Palavras-chave :  Esgotamento profissional; Síndrome de Burnout; Saúde do trabalhador; Psicólogos

Burnout Syndrome (BS) or Job Burnout is a psychosocial phenomenon that emerges as a response to chronic interpersonal stressors present in work-related situations (Maslach, Schaufeli, & Leiter, 2001). Today, it has been considered a major occupational psychosocial problem, due to its physical and mental implications (Leka & Jain, 2012).

According to the model proposed by Gil-Monte (2005), BS is composed of four dimensions. 1) Enthusiasm toward the job: defined as the individual's desire to achieve goals at work because it is considered a source of personal pleasure. Since the items in this dimension are formulated in a positive way, low scores indicate high levels of burnout. 2) Psychological exhaustion: characterized by the onset of emotional and physical exhaustion due to having to deal daily with people who present or cause problems in the workplace. 3) Indolence: presence of negative attitudes of indifference and detachment towards clients, colleagues, and the organization. Individuals with a high score in this dimension display insensibility and are not moved by issues of people who need their assistance. 4) Guilt: defined by the appearance of feelings of guilt about attitudes and behaviors that do not conform to workplace norms and to the social pressure concerning the professional role.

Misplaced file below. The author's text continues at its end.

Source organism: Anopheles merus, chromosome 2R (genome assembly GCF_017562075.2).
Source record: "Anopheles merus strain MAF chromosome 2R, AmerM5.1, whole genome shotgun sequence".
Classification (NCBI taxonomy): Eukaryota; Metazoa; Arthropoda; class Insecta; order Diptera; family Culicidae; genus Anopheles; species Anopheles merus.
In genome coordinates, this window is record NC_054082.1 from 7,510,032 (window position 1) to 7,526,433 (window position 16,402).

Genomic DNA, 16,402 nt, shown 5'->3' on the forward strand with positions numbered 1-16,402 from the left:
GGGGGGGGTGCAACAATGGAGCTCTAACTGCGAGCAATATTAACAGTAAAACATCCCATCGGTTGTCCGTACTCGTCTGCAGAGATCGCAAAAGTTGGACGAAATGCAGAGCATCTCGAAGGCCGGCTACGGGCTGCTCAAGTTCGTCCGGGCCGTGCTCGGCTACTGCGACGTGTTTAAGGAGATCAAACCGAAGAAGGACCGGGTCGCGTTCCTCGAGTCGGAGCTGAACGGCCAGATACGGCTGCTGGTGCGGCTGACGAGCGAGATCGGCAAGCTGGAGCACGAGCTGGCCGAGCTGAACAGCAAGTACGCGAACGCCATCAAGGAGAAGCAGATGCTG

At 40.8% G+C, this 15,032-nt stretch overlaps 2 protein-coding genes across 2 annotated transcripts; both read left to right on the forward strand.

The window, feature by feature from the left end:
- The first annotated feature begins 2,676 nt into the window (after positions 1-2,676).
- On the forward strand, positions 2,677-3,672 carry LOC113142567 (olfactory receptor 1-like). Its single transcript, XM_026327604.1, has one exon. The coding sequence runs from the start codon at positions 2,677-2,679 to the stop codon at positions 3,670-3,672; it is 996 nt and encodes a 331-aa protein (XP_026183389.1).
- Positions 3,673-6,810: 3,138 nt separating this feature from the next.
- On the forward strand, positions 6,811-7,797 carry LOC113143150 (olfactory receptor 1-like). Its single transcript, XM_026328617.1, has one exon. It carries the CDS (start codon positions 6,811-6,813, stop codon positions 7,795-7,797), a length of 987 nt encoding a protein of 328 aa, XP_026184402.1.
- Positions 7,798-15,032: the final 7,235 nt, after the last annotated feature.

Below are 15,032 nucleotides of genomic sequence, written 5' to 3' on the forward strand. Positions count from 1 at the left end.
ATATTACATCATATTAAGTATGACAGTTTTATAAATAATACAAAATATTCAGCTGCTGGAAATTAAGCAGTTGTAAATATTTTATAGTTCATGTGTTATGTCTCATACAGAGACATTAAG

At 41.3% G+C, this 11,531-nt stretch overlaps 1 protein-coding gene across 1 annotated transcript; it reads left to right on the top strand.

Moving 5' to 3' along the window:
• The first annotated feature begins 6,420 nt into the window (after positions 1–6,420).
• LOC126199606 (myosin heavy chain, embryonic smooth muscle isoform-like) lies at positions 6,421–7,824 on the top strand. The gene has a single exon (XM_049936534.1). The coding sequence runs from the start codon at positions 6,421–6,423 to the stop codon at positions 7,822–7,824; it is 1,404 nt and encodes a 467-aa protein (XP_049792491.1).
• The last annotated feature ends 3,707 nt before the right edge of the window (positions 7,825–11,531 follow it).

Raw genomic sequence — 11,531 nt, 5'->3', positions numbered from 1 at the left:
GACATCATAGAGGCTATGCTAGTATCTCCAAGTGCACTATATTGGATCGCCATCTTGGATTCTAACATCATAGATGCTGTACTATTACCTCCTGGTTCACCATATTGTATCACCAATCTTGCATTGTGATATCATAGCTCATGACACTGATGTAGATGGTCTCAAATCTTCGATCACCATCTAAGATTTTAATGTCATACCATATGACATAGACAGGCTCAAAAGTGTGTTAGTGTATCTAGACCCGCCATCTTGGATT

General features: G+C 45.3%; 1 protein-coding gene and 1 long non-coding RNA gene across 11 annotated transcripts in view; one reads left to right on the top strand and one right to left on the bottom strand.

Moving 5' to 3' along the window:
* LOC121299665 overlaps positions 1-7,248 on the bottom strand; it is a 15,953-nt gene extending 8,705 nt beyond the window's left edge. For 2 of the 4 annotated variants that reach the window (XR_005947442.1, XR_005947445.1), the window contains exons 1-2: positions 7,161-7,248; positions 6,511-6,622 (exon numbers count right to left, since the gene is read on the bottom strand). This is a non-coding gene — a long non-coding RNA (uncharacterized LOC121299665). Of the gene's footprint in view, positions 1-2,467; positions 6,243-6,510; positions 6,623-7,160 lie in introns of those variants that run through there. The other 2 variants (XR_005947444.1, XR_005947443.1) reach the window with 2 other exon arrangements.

Three groups of Burnout risk factors have been reported in the literature: 1) Individual factors, including sociodemographic variables, such as sex, age, marital status, and level of education, and personality variables, such as traits, coping strategies, and self-efficacy; 2) Job characteristics, such as workload, time pressure, number of worked hours worked and number of clients, role conflicts, interpersonal relationships, social support, autonomy, and emotional demands; 3) Organizational characteristics, which include hierarchies, operating rules, resources, values, management model, and social, economic, and cultural aspects (Maslach et al., 2001).